The Prototype Fast Breeder Reactor (PFBR), under construction at Kalpakkam, near Chennai, is “a unique reactor” which does not require water for emergency cooling of its nuclear fuel core in the case of an accident, said Baldev Raj, who laid down office on Saturday as Director, Indira Gandhi Centre for Atomic Research (IGCAR) at Kalpakkam. The 500 MWe PFBR will be commissioned in 2012.

(The PFBR will use plutonium-uranium oxide as fuel, and liquid sodium as coolant. If sodium comes into contact with water, it will catch fire. At Fukushima in Japan in March, four reactors' nuclear fuel core could not be cooled because the station suffered a black-out after the tsunami, which also knocked out the pumps and the diesel generator sets. So water could not be pumped for cooling the fuel core.)

As the PFBR boasted a number of redundancy systems and independent mechanisms, the reactor would be shut down with minimum problems in the case of any event, Dr. Baldev Raj told a news conference at Kalpakkam. It had nine control and safety rods, and three diverse safety rods which would help in shutting it down quickly.

S.C. Chetal, who took over as IGCAR Director, explained that in the case of sodium fire in an open place, sodium bicarbonate — a dry chemical powder — would be used to douse the fire. If sodium caught fire in an enclosed place, nitrogen would be injected to extinguish it. Sodium fire was milder than oil catching fire, Mr. Chetal said.

The floor level of all equipment related to the PFBR's emergency core cooling had been raised after the tsunami of December 2004 struck the PFBR's foundation pit, Dr. Baldev Raj said. Seismic activity all over the country was monitored from Kalpakkam round the clock. “We don't wait for the national alert,” he said. A tsunami protection wall had been built on the shore at the site and the township. Besides the PFBR, two Commercial Fast Breeder Reactors (CFBRs) of 500 MWe each would be built at Kalpakkam and their construction would begin in 2017. The layout of the two CFBRs was finalised and their site was getting readied.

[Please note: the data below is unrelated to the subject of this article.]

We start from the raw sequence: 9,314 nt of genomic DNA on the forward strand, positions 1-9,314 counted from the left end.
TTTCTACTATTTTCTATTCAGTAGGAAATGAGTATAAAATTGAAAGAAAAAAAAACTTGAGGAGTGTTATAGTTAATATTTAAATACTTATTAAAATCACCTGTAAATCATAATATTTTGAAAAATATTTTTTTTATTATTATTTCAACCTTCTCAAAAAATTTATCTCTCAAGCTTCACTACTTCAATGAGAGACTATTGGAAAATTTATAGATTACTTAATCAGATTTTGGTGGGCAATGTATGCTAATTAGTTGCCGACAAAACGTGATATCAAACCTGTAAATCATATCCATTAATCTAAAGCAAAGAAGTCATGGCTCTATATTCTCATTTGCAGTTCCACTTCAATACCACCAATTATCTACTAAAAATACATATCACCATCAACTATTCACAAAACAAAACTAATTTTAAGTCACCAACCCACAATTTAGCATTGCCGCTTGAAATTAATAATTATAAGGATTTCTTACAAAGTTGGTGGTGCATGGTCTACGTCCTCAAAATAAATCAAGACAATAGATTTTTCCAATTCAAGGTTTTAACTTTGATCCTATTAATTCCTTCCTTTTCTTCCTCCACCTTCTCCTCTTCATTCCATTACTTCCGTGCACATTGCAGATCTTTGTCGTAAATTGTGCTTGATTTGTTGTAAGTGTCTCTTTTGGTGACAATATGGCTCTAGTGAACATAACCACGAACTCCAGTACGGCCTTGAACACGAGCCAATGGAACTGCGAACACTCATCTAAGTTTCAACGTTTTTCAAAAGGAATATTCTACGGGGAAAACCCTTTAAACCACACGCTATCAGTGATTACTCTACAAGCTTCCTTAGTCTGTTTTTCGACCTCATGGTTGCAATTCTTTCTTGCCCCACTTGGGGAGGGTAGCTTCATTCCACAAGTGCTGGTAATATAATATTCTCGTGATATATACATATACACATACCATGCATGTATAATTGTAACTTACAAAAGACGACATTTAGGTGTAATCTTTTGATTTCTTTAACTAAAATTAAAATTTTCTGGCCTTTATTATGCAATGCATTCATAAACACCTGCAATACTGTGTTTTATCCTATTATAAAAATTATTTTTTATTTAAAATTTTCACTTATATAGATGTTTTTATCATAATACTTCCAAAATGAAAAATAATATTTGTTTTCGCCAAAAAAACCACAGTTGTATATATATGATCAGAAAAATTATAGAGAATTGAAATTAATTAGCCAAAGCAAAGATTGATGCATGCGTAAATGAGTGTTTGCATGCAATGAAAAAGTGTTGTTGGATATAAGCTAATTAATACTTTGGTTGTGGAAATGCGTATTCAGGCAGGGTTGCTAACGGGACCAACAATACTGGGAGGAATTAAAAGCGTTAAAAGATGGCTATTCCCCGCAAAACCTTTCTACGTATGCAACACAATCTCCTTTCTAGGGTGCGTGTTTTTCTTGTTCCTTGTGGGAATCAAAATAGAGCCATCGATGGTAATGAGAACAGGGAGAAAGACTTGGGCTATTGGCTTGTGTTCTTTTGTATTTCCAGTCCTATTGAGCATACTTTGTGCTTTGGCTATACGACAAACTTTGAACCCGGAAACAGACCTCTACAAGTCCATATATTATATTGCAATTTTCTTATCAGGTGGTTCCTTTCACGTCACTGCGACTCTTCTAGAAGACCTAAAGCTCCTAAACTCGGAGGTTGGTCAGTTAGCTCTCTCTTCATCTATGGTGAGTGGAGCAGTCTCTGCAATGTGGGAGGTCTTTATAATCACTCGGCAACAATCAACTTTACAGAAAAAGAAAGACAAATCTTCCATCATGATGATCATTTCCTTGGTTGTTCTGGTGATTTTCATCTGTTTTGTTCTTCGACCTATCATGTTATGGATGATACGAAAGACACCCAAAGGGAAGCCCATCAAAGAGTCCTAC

Mr. Chetal said that while the 2004 tsunami wave had a height of 4.7 metres above the mean sea level (MSL) at Kalpakkam, the PFBR's floor level was 9.5 metres above the MSL. “There is no chance of sea water entering the PFBR buildings,” he added. The PFBR personnel had been trained in handling the combustible liquid sodium. There was no leakage of sodium for the past 14 years in the Fast Breeder Test Reactor (FBTR) at Kalpakkam, which was a forerunner to the PFBR. Although 75 kg of sodium was spilled in the FBTR prior to that, there was no fire, Mr. Chetal said.

Prabhat Kumar, Project Director, PFBR, said the total investment in the PFBR would be around Rs.560 crore. The cost of construction for a MWe was around Rs.11 crore. The cost was “naturally higher” compared to other electricity generating plants because all the PFBR equipment were manufactured for the first time in India. Electricity from the PFBR would be sold to State Electricity Boards at Rs.4.44 a unit. Mr. Kumar called the PFBR “a robust reactor” and various lessons learnt from the 2004 tsunami had been factored into its construction. The PFBR had a passive heat decay removal system.

Review of safety

After the Fukushima accident, two committees reviewed the safety at the Madras Atomic Power Station (MAPS) at Kalpakkam. Mobile power generation sets had been procured. According to K. Ramamurthy, MAPS Station Director, MAPS' emergency core cooling equipment was relocated to a higher level after the 2004 tsunami.

If power generating plants were set up on inland sites, thermal pollution would be more because the decay heat would have to be conducted into nearby water bodies, said P. Chellapandi, Director, Nuclear and Safety Group, IGCAR.

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